We have seven children, ages 22 to 38. It’s remarkable to us how important sexual identity and orientation are to them, even when they’re straight and identify with the gender of their birth. It’s crucial and central to them in a way it wasn’t for my wife’s and my generation, the one called X.
More than one of them claims an orientation that’s not quite straight or an identity that’s not quite in line with their birth gender. I tell them all not to be in a rush to define these things. They still have so much to learn about themselves.
I’m a very good example of that. Growing up, I never fit in with the boys. They were rough and athletic, and I was quiet and bookish. They loved sports, and I could not have cared less about them. When they made their pathetic displays of bravado, I rolled my eyes and walked away.
My dad fretted that I didn’t want to throw the baseball around with him, or go up to the school basketball court and shoot hoops with the other kids. “You’ll regret this when you’re older,” he said. I haven’t.
I had enormous, intense feelings. When they were too much, I’d just cry. This confused the hell out of the other boys. They didn’t know what to do with me. Soon they turned to making fun of me for it.
My dad worked in a factory. He always wanted to toughen me up for the real world, presumably the one he lived in. It was all about blunt physicality and displays of anger. That kind of toughness sounded awful to me. Instead, I worked hard in school, got into the advanced classes, got into engineering school, and went on to a white-collar career in software engineering. We software engineers tend to be a cooperative lot; there’s little chest-thumping here.
I doubted my masculinity as I entered my 20s. I was sexually interested in women, but I was very much in touch with my feminine side, as we used to say. I enjoyed decorating my apartment and keeping it nice. I found connection with others in conversation as much as in shared activity. I would rather have spent a day shopping with a good friend than watching football or golfing.
I found women and gay men easiest to befriend. The gay men I knew weren’t interested in gross displays of masculinity, and I appreciated that. I never felt threatened or judged when I was with them. And they liked many of the things I liked.
Then I got married and had children. Any doubt I harbored of my masculinity quickly melted, as I immediately focused hard on providing for and protecting my family. It was primal: these are my people and I am going to feed them, house them, and keep them safe. Nothing will deter me from this God-given, sacred appointment.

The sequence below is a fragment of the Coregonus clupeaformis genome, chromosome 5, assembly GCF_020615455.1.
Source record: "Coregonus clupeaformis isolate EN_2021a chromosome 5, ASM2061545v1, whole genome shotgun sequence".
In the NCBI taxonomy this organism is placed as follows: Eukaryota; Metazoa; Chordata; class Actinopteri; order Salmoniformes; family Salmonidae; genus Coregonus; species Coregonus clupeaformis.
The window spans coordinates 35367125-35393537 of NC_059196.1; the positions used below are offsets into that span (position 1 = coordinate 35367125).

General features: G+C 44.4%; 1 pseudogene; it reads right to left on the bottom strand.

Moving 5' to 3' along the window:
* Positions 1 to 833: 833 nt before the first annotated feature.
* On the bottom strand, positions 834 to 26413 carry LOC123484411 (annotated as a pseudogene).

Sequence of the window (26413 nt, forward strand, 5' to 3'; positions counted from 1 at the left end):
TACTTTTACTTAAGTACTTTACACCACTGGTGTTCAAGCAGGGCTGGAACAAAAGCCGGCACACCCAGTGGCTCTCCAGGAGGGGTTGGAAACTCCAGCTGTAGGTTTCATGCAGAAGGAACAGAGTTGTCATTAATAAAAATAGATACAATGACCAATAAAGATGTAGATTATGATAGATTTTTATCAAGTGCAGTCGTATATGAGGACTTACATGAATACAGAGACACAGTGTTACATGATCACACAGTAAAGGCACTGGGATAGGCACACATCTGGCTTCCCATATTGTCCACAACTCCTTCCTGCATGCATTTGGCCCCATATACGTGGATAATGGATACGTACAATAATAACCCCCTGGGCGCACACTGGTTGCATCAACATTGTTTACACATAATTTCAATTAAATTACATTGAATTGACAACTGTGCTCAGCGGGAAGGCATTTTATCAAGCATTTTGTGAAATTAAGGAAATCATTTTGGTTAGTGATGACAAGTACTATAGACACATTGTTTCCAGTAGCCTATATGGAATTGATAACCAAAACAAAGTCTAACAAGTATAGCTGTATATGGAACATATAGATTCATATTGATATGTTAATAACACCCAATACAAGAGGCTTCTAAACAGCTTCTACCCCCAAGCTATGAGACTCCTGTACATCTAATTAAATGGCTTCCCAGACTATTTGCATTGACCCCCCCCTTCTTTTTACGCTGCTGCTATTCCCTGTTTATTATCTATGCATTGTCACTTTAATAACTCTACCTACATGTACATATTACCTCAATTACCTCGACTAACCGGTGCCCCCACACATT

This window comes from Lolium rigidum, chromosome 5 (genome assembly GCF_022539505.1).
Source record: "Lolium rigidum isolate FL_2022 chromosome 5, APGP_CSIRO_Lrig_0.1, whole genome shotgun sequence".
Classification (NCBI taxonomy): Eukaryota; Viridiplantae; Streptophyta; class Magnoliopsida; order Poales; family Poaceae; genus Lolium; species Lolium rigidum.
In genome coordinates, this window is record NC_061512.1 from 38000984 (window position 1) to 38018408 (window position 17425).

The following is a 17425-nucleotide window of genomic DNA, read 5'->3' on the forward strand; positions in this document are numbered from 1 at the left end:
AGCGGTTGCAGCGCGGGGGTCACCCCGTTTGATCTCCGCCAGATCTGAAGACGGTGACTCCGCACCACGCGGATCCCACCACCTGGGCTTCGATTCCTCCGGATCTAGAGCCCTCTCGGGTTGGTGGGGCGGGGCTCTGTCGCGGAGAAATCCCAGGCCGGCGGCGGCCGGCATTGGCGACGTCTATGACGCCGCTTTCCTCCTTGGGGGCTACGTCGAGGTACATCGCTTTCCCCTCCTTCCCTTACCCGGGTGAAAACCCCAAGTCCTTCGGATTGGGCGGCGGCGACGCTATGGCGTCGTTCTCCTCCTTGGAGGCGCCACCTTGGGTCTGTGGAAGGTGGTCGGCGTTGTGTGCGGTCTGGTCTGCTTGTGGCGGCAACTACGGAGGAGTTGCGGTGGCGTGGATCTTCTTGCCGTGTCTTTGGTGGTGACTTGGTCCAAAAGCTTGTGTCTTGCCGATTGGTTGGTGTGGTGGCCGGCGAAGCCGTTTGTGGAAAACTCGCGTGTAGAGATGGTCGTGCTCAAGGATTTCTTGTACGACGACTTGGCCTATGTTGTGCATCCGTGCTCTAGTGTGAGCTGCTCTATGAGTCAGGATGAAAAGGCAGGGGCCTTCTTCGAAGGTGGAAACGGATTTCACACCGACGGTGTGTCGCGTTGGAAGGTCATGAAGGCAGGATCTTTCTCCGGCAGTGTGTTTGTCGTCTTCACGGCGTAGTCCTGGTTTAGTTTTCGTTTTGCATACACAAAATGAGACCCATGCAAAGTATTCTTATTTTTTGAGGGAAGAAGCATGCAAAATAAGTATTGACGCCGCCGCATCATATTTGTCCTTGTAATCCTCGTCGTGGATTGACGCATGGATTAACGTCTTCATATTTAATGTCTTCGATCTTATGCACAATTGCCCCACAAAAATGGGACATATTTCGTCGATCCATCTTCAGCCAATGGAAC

This carried through the time I was single after my divorce. My children were in my home only part time, but I still fed them, housed them, and kept them safe. And because I’m me, I decorated my house in ways that I found satisfying, and I planted extensive gardens. I learned that this is one of the ways I create safety for my family — I make a lovely and quiet place for them to be. They feel physically and psychologically safe in my home. I also took great care in choosing clothes for my sons in which they looked really good. This was my way of sending them into the world so that they could be confident and strong.
I figured out that many of the things I care about that aren’t classically masculine actually are just how I express my masculinity.
I’m extremely glad that gender identity wasn’t a real focus when I was younger, and that there weren’t such strong online communities that could draw me in and influence my identity. I might have been led to a conclusion that, now that I have many more years of experience and growth, I know would not have been genuine for me.
In our 20s it’s just normal for us to question who we are. We’re no longer children and we’re becoming fully functioning adults. We’re also searching for places where we can belong. It’s altogether too easy to think that because people in this online group share traits with me, I must be one of them.
Masculinity is a big tent. There are lots of ways to express it, all of them valid. It’s easy as men for us to compare ourselves to more macho expressions of masculinity and, when we don’t align, wonder if we’re wanting.
My mom said to me later in her life that she didn’t really know herself until after she turned 40. Looking back, I see the same is true for me. I was just a young skull full of mush until middle age.
That said, I believe some people are sure at a young age that their orientation or identity doesn’t fit the norm. I believed my oldest child without hesitation when she said that she was transgender. It all added up for me based on my experience with her, and her story was strong. She was also 35 with a career and a spouse and a mortgage.
To my other children and any other young adults who question their sexual orientation or gender identity, I implore you to wait. Gain life experience. Crucially, sort out the trauma of your childhood. Nobody gets through childhood without some trauma, and some of us need a therapist to help us make sense of it so we can move forward with confidence and equanimity. Lord knows I did. This time, experience, and clarity will bring you far greater insight into yourself than you can imagine.